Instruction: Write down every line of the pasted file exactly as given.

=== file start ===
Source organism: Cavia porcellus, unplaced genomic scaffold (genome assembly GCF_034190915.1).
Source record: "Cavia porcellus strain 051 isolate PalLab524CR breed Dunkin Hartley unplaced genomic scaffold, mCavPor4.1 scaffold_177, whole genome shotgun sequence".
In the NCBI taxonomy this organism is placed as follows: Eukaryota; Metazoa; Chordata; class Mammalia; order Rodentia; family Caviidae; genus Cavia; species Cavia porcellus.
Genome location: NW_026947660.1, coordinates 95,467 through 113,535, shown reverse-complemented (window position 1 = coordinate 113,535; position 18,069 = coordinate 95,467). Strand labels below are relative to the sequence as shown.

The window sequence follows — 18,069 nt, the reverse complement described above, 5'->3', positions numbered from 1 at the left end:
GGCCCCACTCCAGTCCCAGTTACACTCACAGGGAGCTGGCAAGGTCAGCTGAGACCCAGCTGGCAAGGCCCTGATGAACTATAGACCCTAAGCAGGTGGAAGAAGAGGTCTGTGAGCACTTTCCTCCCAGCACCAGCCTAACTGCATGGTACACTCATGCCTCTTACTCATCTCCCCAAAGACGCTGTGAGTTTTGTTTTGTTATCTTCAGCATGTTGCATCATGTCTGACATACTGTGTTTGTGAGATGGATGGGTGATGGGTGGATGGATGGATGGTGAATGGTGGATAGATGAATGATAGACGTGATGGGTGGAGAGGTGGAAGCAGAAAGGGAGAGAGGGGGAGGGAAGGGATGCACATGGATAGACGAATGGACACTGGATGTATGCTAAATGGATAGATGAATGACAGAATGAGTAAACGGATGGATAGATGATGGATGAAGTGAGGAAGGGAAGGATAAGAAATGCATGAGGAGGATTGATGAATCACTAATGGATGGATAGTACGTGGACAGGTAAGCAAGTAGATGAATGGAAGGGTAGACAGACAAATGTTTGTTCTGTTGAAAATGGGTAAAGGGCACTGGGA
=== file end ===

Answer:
Source organism: Cavia porcellus, unplaced genomic scaffold (genome assembly GCF_034190915.1).
Source record: "Cavia porcellus strain 051 isolate PalLab524CR breed Dunkin Hartley unplaced genomic scaffold, mCavPor4.1 scaffold_177, whole genome shotgun sequence".
In the NCBI taxonomy this organism is placed as follows: Eukaryota; Metazoa; Chordata; class Mammalia; order Rodentia; family Caviidae; genus Cavia; species Cavia porcellus.
Genome location: NW_026947660.1, coordinates 95,467 through 113,535, shown reverse-complemented (window position 1 = coordinate 113,535; position 18,069 = coordinate 95,467). Strand labels below are relative to the sequence as shown.

The window sequence follows — 18,069 nt, the reverse complement described above, 5'->3', positions numbered from 1 at the left end:
GGCCCCACTCCAGTCCCAGTTACACTCACAGGGAGCTGGCAAGGTCAGCTGAGACCCAGCTGGCAAGGCCCTGATGAACTATAGACCCTAAGCAGGTGGAAGAAGAGGTCTGTGAGCACTTTCCTCCCAGCACCAGCCTAACTGCATGGTACACTCATGCCTCTTACTCATCTCCCCAAAGACGCTGTGAGTTTTGTTTTGTTATCTTCAGCATGTTGCATCATGTCTGACATACTGTGTTTGTGAGATGGATGGGTGATGGGTGGATGGATGGATGGTGAATGGTGGATAGATGAATGATAGACGTGATGGGTGGAGAGGTGGAAGCAGAAAGGGAGAGAGGGGGAGGGAAGGGATGCACATGGATAGACGAATGGACACTGGATGTATGCTAAATGGATAGATGAATGACAGAATGAGTAAACGGATGGATAGATGATGGATGAAGTGAGGAAGGGAAGGATAAGAAATGCATGAGGAGGATTGATGAATCACTAATGGATGGATAGTACGTGGACAGGTAAGCAAGTAGATGAATGGAAGGGTAGACAGACAAATGTTTGTTCTGTTGAAAATGGGTAAAGGGCACTGGGA